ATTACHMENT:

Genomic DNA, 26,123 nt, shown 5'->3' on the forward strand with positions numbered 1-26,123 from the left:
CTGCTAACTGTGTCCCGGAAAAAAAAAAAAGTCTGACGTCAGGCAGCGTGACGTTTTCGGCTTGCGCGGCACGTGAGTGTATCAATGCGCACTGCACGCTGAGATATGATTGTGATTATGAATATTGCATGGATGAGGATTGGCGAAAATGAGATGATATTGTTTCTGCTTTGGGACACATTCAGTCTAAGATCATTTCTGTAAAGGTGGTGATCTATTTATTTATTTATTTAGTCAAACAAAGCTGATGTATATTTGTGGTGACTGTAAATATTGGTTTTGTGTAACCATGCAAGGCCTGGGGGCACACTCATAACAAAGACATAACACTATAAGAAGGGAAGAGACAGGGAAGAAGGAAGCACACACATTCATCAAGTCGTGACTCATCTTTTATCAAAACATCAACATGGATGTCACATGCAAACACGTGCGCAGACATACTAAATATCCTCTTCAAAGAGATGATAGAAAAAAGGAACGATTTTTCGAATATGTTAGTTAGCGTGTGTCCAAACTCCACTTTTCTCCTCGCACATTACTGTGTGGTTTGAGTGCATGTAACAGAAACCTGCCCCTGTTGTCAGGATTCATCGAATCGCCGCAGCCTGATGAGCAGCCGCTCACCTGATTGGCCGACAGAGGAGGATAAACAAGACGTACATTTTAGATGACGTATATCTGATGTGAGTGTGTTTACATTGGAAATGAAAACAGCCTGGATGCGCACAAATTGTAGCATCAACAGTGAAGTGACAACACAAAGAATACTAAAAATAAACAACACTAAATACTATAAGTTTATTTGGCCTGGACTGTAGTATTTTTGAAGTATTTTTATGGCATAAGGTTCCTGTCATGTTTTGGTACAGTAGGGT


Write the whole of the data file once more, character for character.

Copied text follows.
Genomic DNA, 26,123 nt, shown 5'->3' on the forward strand with positions numbered 1-26,123 from the left:
CTGCTAACTGTGTCCCGGAAAAAAAAAAAAGTCTGACGTCAGGCAGCGTGACGTTTTCGGCTTGCGCGGCACGTGAGTGTATCAATGCGCACTGCACGCTGAGATATGATTGTGATTATGAATATTGCATGGATGAGGATTGGCGAAAATGAGATGATATTGTTTCTGCTTTGGGACACATTCAGTCTAAGATCATTTCTGTAAAGGTGGTGATCTATTTATTTATTTATTTAGTCAAACAAAGCTGATGTATATTTGTGGTGACTGTAAATATTGGTTTTGTGTAACCATGCAAGGCCTGGGGGCACACTCATAACAAAGACATAACACTATAAGAAGGGAAGAGACAGGGAAGAAGGAAGCACACACATTCATCAAGTCGTGACTCATCTTTTATCAAAACATCAACATGGATGTCACATGCAAACACGTGCGCAGACATACTAAATATCCTCTTCAAAGAGATGATAGAAAAAAGGAACGATTTTTCGAATATGTTAGTTAGCGTGTGTCCAAACTCCACTTTTCTCCTCGCACATTACTGTGTGGTTTGAGTGCATGTAACAGAAACCTGCCCCTGTTGTCAGGATTCATCGAATCGCCGCAGCCTGATGAGCAGCCGCTCACCTGATTGGCCGACAGAGGAGGATAAACAAGACGTACATTTTAGATGACGTATATCTGATGTGAGTGTGTTTACATTGGAAATGAAAACAGCCTGGATGCGCACAAATTGTAGCATCAACAGTGAAGTGACAACACAAAGAATACTAAAAATAAACAACACTAAATACTATAAGTTTATTTGGCCTGGACTGTAGTATTTTTGAAGTATTTTTATGGCATAAGGTTCCTGTCATGTTTTGGTACAGTAGGGT